Again I am struck by the wisdom and spiritual insight of Asaph. This is more than likely also another post-exilic psalm. It opens on a pained and troubled soul. There is no rest. Sleep evades the psalmist. Hard questions keep him up at night and well up from the turmoil within his soul: "Will God always be distant? Has His love ceased? Why is He angry all the time? When will things get better or should I just live with the fact things are bad all the time?" In short: this is spiritual depression and it is an awful pain-filled experience.
When Asaph was overwhelmed with these feelings and questions, he knew he had to make a conscious choice of personal spiritual action in order to regain control. He chose to remember God's past goodness to Israel, even in the midst of personal suffering. He made the decision to recall. His choice was not to let his feelings carry him, but instead to remember and rehearse how good God had been. This is the key to moving beyond depression. He used God's grace in the past to interpret his present so that he could find hope for his future.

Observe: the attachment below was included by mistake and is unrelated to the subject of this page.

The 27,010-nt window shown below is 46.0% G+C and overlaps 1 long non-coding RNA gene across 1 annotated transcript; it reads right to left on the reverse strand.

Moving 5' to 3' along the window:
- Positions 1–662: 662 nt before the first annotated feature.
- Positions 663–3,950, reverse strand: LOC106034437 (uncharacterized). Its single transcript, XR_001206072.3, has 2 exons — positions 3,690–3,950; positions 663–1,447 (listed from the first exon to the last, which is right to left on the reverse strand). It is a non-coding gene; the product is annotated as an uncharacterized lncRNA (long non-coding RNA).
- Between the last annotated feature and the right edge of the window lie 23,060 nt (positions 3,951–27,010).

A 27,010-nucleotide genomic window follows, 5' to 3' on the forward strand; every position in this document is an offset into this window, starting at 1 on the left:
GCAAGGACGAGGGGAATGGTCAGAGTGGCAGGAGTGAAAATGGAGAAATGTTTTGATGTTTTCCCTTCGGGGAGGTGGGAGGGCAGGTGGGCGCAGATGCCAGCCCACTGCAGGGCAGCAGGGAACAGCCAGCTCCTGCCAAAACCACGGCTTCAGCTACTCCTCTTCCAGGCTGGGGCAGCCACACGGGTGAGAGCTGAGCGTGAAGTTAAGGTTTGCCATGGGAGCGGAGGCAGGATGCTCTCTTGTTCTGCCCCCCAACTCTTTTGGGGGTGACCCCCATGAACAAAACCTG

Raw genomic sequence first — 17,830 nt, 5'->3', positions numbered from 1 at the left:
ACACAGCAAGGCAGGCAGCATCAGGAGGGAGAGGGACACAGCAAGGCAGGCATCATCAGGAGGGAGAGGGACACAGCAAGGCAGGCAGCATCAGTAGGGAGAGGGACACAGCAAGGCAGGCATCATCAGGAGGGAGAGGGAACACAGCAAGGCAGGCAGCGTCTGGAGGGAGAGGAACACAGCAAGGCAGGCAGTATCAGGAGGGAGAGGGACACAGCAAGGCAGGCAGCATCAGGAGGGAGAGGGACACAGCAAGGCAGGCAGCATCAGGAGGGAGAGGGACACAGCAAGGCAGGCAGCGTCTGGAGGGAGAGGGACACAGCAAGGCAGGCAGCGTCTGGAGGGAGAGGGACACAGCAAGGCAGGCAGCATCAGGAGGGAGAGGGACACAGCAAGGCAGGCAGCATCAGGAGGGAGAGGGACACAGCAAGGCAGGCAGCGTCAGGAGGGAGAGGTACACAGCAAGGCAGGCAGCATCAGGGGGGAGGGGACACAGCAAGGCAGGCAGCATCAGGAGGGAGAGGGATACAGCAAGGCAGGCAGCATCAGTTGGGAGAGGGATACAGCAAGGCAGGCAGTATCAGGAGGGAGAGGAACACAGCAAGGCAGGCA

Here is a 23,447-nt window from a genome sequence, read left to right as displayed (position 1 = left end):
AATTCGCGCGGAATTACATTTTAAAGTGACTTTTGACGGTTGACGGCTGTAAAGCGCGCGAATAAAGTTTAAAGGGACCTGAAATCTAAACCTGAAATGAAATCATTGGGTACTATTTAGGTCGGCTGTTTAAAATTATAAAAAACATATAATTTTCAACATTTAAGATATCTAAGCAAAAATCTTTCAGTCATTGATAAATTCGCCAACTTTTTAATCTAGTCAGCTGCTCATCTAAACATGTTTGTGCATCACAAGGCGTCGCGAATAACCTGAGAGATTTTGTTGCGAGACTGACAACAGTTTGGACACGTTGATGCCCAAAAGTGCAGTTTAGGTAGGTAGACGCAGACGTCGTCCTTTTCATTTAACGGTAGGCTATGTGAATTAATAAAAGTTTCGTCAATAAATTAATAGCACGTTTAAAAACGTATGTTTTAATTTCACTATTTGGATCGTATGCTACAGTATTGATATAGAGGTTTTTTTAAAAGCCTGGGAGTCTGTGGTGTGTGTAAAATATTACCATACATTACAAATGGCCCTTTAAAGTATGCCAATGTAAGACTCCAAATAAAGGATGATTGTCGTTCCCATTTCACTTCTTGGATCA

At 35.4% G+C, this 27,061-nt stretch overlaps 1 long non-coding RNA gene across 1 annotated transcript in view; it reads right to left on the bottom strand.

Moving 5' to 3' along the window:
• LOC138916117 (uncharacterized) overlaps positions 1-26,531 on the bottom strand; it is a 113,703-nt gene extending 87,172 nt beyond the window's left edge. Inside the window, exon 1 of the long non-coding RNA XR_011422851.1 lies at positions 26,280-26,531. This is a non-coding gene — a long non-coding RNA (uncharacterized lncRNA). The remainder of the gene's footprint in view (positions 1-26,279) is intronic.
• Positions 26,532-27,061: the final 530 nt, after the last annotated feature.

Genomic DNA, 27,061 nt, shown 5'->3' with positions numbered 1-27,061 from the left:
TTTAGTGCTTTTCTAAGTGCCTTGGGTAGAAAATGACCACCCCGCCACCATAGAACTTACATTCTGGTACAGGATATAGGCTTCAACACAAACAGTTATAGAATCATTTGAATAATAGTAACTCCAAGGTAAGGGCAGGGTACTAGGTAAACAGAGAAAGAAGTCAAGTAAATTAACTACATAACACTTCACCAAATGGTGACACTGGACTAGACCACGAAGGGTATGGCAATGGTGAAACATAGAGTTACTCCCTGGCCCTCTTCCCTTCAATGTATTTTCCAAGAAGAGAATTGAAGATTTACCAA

I believe Asaph's method of handling depression is instructive to me. There are times when I feel like things are not going well... where everything is collapsing and I am powerless. I might feel like God is distant and uncaring. And in those moments I will choose to remember God for the perspective that I need.